Partners and Breast Cancer Report – Time to end the silenceJune 25th, 2013
NBCF has released a landmark report aimed at addressing the vast gap in information, resources and support which exists for male partners of women living with breast cancer.
Co-authored by CEO Carole Renouf, the report sheds light on the experience of male partners through case studies and a review of existing research. Issues which emerge range from a lack of information, inclusion and support through to changing relationships and concerns about employment, sexual intimacy and body image.
Ms Renouf said the report, titled Ending the Silence, highlights a significant gap in breast cancer research. As more and more women survive breast cancer, the lack of provision for the needs of their partners is becoming more and more critical to redress.
“The scientific literature recognises that there is a reciprocal relationship between the wellbeing of the partner and the wellbeing of the woman. It is therefore imperative that we start to treat partners as part of a unit of care,” Ms Renouf said.
“The problem is that men are incredibly hard to reach and reluctant to talk about their journey, their experience of being thrown into the caring role and their feelings about not being able to fix it. This makes it almost impossible for researchers to gather enough information to develop suitable resources, programs and support networks”, Ms Renouf stated.
Illustrating the problem, NBCF developed a simple online survey about the partner experience. While more than 400 surveys were sent, only six male partners were willing to participate. A further eight men agreed to indepth interviews.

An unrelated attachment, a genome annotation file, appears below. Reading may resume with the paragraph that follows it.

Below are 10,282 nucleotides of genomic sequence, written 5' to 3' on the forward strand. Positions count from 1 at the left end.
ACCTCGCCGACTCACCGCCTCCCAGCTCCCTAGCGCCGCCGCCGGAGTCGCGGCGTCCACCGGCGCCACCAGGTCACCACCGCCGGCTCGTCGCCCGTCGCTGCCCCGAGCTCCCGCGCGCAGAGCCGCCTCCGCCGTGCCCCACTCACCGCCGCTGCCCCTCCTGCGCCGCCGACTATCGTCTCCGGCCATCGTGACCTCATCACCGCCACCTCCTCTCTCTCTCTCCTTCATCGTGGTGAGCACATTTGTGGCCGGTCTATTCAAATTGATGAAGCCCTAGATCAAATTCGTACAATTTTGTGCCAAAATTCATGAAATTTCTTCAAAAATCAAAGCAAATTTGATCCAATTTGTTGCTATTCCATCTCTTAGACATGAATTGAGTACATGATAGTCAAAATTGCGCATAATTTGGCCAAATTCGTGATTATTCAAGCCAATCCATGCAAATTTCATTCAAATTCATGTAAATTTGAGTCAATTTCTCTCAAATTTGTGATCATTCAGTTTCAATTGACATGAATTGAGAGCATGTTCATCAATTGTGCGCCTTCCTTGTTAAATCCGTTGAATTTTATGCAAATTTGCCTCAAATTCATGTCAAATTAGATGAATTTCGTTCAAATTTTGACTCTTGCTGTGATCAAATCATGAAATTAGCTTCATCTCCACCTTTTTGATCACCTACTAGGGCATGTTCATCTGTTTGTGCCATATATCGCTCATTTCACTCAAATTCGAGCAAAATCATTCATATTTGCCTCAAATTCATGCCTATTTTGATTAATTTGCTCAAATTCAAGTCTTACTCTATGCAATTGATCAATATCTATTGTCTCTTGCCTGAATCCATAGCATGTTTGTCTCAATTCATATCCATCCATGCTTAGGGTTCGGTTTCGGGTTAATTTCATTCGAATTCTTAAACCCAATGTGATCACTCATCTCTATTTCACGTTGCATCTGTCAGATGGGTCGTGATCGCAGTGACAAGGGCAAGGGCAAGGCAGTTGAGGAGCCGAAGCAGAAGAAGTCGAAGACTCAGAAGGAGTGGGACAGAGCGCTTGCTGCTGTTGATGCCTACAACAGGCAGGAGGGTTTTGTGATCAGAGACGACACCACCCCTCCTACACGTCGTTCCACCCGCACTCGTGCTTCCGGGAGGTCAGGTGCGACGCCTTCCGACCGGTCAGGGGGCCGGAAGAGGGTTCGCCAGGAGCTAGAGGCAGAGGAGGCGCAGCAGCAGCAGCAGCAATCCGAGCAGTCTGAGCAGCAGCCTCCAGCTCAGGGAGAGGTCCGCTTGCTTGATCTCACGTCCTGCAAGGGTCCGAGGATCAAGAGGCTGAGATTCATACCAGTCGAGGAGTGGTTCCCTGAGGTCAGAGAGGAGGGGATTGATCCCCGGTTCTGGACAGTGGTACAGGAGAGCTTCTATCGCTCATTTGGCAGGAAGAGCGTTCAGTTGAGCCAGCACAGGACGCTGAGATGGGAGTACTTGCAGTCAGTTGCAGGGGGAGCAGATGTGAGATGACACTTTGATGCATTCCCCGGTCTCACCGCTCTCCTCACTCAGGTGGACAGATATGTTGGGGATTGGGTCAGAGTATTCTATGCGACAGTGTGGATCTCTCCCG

“That exposed the code of ‘omerta’ that renders these men’s voices inaudible,” Ms Renouf said. “However, the men we did talk to showed us the depth and duration of their distress, which is in turn supported by the review of existing studies of cancer carers. These men found they had to do it alone.”
One gentleman who broke the code of silence was father of three, Brian Brady, whose wife was diagnosed with breast cancer in 2010.
“When you’re confronted with the fact that your wife has just been diagnosed with breast cancer, it can feel overwhelming. I tried to speak to family and friends – some tried to be helpful but they didn’t really know what to say or what to do or how to offer the support that I needed,” Mr Brady admitted.
There was help for my wife, there was information available on how to help the kids, but for me there was nothing.
Some of my mates wanted to take me out for a beer and show me a ‘good time’ to help me forget. All I wanted was someone to have a chat to but in that situation, mates will do anything rather than listen”.
Brian’s advice for men in a similar position is to try not to fix things and to accept being vulnerable.
Ms Renouf said, “Both the research base and the existing solutions are inadequate. We are publishing this report to encourage researchers to investigate the unmet needs of male partners, men to talk and participate, and clinicians to include the man as part of the unit of care. This is key to achieving the best outcomes for the woman with breast cancer”.